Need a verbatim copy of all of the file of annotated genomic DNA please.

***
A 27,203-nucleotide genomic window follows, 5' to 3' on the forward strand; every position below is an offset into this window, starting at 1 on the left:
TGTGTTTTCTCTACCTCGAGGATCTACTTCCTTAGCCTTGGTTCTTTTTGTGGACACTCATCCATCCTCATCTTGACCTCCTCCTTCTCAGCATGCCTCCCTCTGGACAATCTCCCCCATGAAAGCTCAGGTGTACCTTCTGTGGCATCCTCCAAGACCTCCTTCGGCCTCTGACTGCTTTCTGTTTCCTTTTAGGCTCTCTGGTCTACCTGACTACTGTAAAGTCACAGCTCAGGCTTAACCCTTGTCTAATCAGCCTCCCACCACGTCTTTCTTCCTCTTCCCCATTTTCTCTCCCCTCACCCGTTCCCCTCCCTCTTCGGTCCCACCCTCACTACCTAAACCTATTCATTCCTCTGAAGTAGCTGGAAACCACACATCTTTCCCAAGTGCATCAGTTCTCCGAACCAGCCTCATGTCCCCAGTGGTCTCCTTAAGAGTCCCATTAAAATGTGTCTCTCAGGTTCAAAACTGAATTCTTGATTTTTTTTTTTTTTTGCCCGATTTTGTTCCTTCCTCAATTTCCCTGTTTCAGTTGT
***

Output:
A 27,203-nucleotide genomic window follows, 5' to 3' on the forward strand; every position below is an offset into this window, starting at 1 on the left:
TGTGTTTTCTCTACCTCGAGGATCTACTTCCTTAGCCTTGGTTCTTTTTGTGGACACTCATCCATCCTCATCTTGACCTCCTCCTTCTCAGCATGCCTCCCTCTGGACAATCTCCCCCATGAAAGCTCAGGTGTACCTTCTGTGGCATCCTCCAAGACCTCCTTCGGCCTCTGACTGCTTTCTGTTTCCTTTTAGGCTCTCTGGTCTACCTGACTACTGTAAAGTCACAGCTCAGGCTTAACCCTTGTCTAATCAGCCTCCCACCACGTCTTTCTTCCTCTTCCCCATTTTCTCTCCCCTCACCCGTTCCCCTCCCTCTTCGGTCCCACCCTCACTACCTAAACCTATTCATTCCTCTGAAGTAGCTGGAAACCACACATCTTTCCCAAGTGCATCAGTTCTCCGAACCAGCCTCATGTCCCCAGTGGTCTCCTTAAGAGTCCCATTAAAATGTGTCTCTCAGGTTCAAAACTGAATTCTTGATTTTTTTTTTTTTTTGCCCGATTTTGTTCCTTCCTCAATTTCCCTGTTTCAGTTGT